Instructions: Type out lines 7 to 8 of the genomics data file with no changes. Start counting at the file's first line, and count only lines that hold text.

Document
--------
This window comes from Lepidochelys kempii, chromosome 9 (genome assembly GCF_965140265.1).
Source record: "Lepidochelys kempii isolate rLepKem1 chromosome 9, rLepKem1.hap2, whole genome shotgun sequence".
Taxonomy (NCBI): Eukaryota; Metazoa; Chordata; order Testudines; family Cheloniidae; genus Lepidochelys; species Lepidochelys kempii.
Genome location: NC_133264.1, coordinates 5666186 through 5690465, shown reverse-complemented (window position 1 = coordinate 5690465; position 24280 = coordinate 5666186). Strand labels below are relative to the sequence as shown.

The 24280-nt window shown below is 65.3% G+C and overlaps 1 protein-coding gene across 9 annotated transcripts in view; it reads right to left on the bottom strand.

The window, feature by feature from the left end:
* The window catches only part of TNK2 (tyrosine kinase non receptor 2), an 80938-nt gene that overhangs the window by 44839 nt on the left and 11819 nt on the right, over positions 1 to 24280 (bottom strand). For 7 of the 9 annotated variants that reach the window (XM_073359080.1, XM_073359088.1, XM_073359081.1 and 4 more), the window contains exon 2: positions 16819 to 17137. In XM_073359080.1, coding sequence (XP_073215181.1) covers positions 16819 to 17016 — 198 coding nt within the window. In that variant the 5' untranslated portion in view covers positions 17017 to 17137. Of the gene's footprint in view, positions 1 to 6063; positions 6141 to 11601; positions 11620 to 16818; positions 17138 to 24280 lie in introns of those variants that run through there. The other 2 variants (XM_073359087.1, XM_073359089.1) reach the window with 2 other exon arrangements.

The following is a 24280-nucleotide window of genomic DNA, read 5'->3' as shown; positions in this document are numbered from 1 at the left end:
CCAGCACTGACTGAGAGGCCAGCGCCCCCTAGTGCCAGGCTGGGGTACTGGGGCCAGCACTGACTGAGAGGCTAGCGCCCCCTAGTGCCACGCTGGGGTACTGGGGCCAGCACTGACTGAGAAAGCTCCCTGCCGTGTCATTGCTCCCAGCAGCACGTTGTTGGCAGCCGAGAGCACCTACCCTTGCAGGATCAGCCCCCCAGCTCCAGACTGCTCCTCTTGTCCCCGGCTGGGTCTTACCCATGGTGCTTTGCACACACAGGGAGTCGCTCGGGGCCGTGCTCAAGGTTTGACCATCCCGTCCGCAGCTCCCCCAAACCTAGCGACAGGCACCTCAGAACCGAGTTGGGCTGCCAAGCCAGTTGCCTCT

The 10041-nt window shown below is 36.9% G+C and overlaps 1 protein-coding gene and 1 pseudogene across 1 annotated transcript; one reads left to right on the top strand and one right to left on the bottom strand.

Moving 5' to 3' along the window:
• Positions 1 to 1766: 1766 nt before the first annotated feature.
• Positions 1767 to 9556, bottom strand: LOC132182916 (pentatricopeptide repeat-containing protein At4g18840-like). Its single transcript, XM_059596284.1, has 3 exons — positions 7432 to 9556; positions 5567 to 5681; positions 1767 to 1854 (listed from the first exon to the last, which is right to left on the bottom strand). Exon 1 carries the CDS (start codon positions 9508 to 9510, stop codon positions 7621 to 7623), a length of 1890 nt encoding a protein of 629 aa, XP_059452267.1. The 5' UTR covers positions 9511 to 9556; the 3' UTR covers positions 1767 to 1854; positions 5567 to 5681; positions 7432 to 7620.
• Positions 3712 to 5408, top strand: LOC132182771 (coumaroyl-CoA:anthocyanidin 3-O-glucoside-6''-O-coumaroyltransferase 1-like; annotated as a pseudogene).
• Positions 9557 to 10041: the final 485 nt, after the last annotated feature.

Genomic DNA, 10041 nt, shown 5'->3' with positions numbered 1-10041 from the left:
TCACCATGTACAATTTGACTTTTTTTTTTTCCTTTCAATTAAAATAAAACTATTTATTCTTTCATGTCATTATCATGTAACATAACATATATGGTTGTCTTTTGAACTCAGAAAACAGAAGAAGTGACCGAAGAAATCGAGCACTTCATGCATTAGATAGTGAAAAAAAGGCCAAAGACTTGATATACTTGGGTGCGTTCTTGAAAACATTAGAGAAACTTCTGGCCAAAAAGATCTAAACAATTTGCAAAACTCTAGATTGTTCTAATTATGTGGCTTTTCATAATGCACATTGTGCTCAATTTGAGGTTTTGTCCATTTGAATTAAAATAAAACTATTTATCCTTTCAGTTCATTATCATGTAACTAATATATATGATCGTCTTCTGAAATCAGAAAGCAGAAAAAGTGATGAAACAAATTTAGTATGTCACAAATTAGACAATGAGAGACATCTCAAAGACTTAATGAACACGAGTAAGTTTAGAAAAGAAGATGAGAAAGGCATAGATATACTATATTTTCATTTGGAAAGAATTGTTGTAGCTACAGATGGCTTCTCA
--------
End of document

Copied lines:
* The window catches only part of TNK2 (tyrosine kinase non receptor 2), an 80938-nt gene that overhangs the window by 44839 nt on the left and 11819 nt on the right, over positions 1 to 24280 (bottom strand). For 7 of the 9 annotated variants that reach the window (XM_073359080.1, XM_073359088.1, XM_073359081.1 and 4 more), the window contains exon 2: positions 16819 to 17137. In XM_073359080.1, coding sequence (XP_073215181.1) covers positions 16819 to 17016 — 198 coding nt within the window. In that variant the 5' untranslated portion in view covers positions 17017 to 17137. Of the gene's footprint in view, positions 1 to 6063; positions 6141 to 11601; positions 11620 to 16818; positions 17138 to 24280 lie in introns of those variants that run through there. The other 2 variants (XM_073359087.1, XM_073359089.1) reach the window with 2 other exon arrangements.

The following is a 24280-nucleotide window of genomic DNA, read 5'->3' as shown; positions in this document are numbered from 1 at the left end: